Our September Plant of the Month is pawpaw (Asimina triloba) because it is currently pawpaw season! Pawpaw is a perennial shrub or tree whose large fruit ripens between the months of August and October. It belongs to the Custard Apple Family (Annonaceae) and is often compared to a papaya with a mellow banana taste. The name pawpaw is derived from the name papaya, although it is also known by names such as “false banana” or “pawpaw apple.” Despite its tropical appearance and taste, pawpaw is in fact native to Eastern North America and therefore also North America’s largest native fruit. You should not be surprised to come upon it locally in Knoxville and the surrounding areas!
The shrub or tree can grow anywhere between 10 and 40 feet tall. Its large pear-shaped leaves have a scent similar to a bell pepper and will turn yellow before dropping in the fall. The twigs and leaves also contain insecticidal properties that keep it pest resistant. The flowers bloom around April/May and change from green to purple/maroon with six petals that curl slightly backwards. The pawpaw fruit has thin yellowish-green to brown skin, is cylindrical, and grows alone or in groups of two or four; they can grow to be 3 to 7 inches long. The fruit typically softens when ripe, falling from the tree. You can also shake them from the tree before they are mature, and take them home and wait for them to ripen. You’ll know they are ready when the fruit is soft and very fragrant. The fruit’s custard-like pulp can be either yellow and flavorful or whitish-green and less flavorful, but either is very nutritious and rich in amino acids. Within this pulp are flat seeds that are nearly an inch long (about 2 cm). At archaeological sites, seeds that are not eaten and have been carbonized by fire are most commonly found preserved.
Native American tribes such as the Cherokees and the Iroquois not only used pawpaw but cultivated and expanded its distribution range to its current extent. The Cherokees included the pawpaw fruit within their diets and used fiber cordage from the inner bark to make strong ropes and string. The Iroquois also cultivated the pawpaw for food. Given its short shelf life, the fruit was mashed into small cakes, dried in the sun or over fire, and stored for later use. The dried cakes would be taken on hunts or soaked in water and used to create a sauce that would be eaten with corn bread.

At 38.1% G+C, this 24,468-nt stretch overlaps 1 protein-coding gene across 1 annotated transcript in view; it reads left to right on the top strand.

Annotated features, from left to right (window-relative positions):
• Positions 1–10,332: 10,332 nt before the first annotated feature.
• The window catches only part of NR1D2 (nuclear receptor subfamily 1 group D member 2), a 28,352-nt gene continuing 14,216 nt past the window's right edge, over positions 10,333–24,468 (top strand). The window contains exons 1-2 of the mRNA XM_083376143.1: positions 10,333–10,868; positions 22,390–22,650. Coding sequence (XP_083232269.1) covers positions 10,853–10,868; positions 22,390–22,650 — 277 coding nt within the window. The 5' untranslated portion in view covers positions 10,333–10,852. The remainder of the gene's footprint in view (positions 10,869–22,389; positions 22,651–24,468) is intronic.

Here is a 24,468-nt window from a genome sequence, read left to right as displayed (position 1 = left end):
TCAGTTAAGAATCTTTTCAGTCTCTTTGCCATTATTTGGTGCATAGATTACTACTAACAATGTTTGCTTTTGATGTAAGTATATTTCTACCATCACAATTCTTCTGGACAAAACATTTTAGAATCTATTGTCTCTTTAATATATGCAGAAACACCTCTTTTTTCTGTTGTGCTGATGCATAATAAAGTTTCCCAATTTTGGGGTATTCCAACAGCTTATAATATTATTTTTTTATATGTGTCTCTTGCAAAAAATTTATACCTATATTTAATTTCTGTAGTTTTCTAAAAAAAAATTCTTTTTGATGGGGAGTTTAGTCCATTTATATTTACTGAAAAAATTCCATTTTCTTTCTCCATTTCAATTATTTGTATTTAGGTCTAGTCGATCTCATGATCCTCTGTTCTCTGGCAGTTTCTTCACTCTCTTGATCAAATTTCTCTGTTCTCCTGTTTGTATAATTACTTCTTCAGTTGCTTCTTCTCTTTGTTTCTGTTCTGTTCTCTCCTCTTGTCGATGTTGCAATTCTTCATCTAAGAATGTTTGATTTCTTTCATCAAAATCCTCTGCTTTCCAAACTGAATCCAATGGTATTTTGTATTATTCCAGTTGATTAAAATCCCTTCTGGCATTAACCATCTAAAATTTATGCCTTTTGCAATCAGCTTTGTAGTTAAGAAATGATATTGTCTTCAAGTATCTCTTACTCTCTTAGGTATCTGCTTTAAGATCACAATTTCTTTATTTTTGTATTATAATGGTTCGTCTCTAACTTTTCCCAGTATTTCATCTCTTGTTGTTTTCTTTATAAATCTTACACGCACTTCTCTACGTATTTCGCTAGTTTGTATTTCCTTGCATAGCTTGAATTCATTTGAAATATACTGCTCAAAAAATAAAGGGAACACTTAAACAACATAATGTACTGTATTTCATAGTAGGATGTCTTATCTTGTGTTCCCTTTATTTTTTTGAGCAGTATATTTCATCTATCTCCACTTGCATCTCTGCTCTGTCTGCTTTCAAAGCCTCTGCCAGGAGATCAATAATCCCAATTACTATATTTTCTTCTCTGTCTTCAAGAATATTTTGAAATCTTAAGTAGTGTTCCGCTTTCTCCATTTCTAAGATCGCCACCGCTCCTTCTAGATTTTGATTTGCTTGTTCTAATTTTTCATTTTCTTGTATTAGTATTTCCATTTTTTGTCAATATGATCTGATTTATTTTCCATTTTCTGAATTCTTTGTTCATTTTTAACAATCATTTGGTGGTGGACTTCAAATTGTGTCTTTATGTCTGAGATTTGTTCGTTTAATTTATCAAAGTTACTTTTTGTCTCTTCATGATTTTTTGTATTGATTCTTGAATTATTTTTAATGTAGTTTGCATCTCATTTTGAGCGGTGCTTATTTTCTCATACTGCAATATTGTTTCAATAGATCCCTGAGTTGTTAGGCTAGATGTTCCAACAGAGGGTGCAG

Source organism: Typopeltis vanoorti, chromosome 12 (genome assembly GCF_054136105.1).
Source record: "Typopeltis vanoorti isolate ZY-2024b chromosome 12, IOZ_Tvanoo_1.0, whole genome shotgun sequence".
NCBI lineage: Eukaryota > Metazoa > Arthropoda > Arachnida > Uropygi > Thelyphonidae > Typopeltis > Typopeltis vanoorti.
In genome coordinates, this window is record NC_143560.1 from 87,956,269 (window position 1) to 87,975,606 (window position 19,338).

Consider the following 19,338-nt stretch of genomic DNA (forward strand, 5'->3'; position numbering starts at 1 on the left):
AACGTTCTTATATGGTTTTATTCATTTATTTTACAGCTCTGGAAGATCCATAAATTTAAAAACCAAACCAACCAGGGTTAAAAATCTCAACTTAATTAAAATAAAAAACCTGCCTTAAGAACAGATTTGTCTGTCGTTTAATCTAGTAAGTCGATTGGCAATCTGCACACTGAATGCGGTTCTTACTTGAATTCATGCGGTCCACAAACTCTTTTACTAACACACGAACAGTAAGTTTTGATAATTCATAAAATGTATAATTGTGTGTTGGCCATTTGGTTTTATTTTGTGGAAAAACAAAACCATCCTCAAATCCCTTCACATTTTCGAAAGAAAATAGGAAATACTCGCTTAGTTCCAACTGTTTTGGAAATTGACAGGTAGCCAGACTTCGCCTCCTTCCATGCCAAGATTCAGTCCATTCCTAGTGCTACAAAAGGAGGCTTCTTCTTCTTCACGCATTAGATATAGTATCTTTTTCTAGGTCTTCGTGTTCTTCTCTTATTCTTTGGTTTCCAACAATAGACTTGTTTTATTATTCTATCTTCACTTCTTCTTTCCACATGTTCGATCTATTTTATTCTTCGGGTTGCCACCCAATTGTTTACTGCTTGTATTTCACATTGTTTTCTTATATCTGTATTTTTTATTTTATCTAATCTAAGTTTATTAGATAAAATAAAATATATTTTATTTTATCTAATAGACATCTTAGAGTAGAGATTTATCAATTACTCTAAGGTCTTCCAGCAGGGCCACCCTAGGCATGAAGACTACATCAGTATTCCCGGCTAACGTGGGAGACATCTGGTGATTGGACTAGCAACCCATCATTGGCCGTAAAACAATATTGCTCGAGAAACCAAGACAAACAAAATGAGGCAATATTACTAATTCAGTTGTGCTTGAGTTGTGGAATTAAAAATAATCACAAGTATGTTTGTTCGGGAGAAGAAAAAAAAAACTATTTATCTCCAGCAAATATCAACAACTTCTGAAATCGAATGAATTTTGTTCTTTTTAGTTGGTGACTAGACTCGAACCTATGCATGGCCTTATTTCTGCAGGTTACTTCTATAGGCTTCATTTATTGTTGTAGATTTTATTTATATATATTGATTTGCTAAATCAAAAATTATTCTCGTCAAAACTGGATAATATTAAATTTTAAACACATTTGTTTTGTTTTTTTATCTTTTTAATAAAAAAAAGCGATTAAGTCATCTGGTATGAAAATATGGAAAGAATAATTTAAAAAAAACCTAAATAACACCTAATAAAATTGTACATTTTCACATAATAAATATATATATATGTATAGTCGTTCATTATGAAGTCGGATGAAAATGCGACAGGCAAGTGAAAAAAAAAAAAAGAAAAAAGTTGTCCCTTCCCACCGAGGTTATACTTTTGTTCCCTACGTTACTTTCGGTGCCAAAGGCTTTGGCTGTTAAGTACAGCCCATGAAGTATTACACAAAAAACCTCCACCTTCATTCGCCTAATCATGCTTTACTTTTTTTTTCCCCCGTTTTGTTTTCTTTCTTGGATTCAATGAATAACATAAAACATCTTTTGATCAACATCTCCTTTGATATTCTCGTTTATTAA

George Washington’s favorite dessert to eat is rumored to have been chilled pawpaw fruit, although this is historically undocumented. It is, however, documented that pawpaw was grown at Mount Vernon and mentioned in George Washington’s writings. Colonists adopted many Native American foods into their own diets, so it is not a stretch to believe that George Washington enjoyed this tasty fruit as well.
To find pawpaws in our community, look for shady open wooded areas, especially along riverbanks. Pawpaws prefer either wet bottomland or rich upland soils. If you plan to forage, make sure to do so responsibly! Always check with a park ranger or property owner first. Pawpaw can also often be found at your local farmers’ markets for purchase. Want to make your own pawpaw creations? Resources such as The Pocket Pawpaw Cookbook by Sara Bir will provide you with further information on how to forage, store, and create your own pawpaw delights such as pawpaw pudding and even banana-pawpaw ketchup!
For More Information:
- Bir, Sara. 2021. The Pocket Pawpaw Cookbook. Belt Publishing. Cleveland, Ohio.
- Hamel, Paul B., and Mary U. Chiltoskey. 1975. Cherokee Plants and Their Uses – A 400 Year History. Herald Publishing, Sylva, North Carolina.
- Moerman, Daniel E. 1998. Native American Ethnobotany. Timber Press, Portland, Oregon.
- US Department of Agriculture, Natural Resources Conservation Service. 2021. PLANTS Database. Electronic document, https://plants.usda.gov/home.
- Wells, E., & Rebecca Louise Brown. 2000. An Annotated Checklist of the Vascular Plants in the Forest at Historic Mount Vernon, Virginia: A Legacy from the Past. Castanea 65(4):242-257.